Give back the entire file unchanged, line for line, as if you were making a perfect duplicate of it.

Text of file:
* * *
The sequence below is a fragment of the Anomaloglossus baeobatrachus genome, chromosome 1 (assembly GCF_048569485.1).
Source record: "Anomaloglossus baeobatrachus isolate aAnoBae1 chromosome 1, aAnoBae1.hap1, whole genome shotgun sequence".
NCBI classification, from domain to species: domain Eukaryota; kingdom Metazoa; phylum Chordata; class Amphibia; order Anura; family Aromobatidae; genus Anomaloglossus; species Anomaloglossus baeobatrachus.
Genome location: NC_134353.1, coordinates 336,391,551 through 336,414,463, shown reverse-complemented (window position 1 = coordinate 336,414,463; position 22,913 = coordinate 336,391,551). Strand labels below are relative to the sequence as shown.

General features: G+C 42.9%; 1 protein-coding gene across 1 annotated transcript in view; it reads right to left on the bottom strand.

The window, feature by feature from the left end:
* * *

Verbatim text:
The sequence below is a fragment of the Anomaloglossus baeobatrachus genome, chromosome 1 (assembly GCF_048569485.1).
Source record: "Anomaloglossus baeobatrachus isolate aAnoBae1 chromosome 1, aAnoBae1.hap1, whole genome shotgun sequence".
NCBI classification, from domain to species: domain Eukaryota; kingdom Metazoa; phylum Chordata; class Amphibia; order Anura; family Aromobatidae; genus Anomaloglossus; species Anomaloglossus baeobatrachus.
Genome location: NC_134353.1, coordinates 336,391,551 through 336,414,463, shown reverse-complemented (window position 1 = coordinate 336,414,463; position 22,913 = coordinate 336,391,551). Strand labels below are relative to the sequence as shown.

General features: G+C 42.9%; 1 protein-coding gene across 1 annotated transcript in view; it reads right to left on the bottom strand.

The window, feature by feature from the left end: